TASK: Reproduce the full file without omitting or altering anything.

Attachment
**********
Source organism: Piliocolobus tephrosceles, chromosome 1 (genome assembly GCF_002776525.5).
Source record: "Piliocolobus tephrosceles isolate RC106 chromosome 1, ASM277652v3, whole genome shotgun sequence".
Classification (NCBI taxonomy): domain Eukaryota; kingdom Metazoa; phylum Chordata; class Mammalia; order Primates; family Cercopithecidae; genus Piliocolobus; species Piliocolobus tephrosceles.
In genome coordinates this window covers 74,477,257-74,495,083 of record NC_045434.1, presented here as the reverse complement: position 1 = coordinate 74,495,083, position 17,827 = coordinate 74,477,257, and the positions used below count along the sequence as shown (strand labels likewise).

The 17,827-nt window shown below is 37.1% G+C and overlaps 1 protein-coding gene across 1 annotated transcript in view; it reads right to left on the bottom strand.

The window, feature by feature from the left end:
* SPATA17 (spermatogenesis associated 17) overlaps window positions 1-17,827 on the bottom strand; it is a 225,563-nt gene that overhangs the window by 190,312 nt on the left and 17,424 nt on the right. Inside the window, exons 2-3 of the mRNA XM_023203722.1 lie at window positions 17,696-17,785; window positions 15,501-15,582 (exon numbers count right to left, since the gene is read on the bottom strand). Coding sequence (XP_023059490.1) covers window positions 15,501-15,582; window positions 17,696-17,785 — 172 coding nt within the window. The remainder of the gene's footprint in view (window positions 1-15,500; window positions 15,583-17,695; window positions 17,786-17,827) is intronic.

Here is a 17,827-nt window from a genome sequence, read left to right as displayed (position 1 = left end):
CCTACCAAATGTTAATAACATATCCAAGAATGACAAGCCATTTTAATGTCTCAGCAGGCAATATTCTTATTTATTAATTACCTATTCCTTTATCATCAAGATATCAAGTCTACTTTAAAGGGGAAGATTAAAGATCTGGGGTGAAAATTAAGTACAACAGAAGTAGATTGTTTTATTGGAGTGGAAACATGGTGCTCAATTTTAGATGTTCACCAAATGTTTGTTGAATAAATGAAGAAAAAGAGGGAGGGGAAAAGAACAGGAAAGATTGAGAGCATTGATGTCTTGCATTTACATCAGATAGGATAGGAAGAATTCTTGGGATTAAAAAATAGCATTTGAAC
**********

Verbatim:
Source organism: Piliocolobus tephrosceles, chromosome 1 (genome assembly GCF_002776525.5).
Source record: "Piliocolobus tephrosceles isolate RC106 chromosome 1, ASM277652v3, whole genome shotgun sequence".
Classification (NCBI taxonomy): domain Eukaryota; kingdom Metazoa; phylum Chordata; class Mammalia; order Primates; family Cercopithecidae; genus Piliocolobus; species Piliocolobus tephrosceles.
In genome coordinates this window covers 74,477,257-74,495,083 of record NC_045434.1, presented here as the reverse complement: position 1 = coordinate 74,495,083, position 17,827 = coordinate 74,477,257, and the positions used below count along the sequence as shown (strand labels likewise).

The 17,827-nt window shown below is 37.1% G+C and overlaps 1 protein-coding gene across 1 annotated transcript in view; it reads right to left on the bottom strand.

The window, feature by feature from the left end:
* SPATA17 (spermatogenesis associated 17) overlaps window positions 1-17,827 on the bottom strand; it is a 225,563-nt gene that overhangs the window by 190,312 nt on the left and 17,424 nt on the right. Inside the window, exons 2-3 of the mRNA XM_023203722.1 lie at window positions 17,696-17,785; window positions 15,501-15,582 (exon numbers count right to left, since the gene is read on the bottom strand). Coding sequence (XP_023059490.1) covers window positions 15,501-15,582; window positions 17,696-17,785 — 172 coding nt within the window. The remainder of the gene's footprint in view (window positions 1-15,500; window positions 15,583-17,695; window positions 17,786-17,827) is intronic.

Here is a 17,827-nt window from a genome sequence, read left to right as displayed (position 1 = left end):
CCTACCAAATGTTAATAACATATCCAAGAATGACAAGCCATTTTAATGTCTCAGCAGGCAATATTCTTATTTATTAATTACCTATTCCTTTATCATCAAGATATCAAGTCTACTTTAAAGGGGAAGATTAAAGATCTGGGGTGAAAATTAAGTACAACAGAAGTAGATTGTTTTATTGGAGTGGAAACATGGTGCTCAATTTTAGATGTTCACCAAATGTTTGTTGAATAAATGAAGAAAAAGAGGGAGGGGAAAAGAACAGGAAAGATTGAGAGCATTGATGTCTTGCATTTACATCAGATAGGATAGGAAGAATTCTTGGGATTAAAAAATAGCATTTGAAC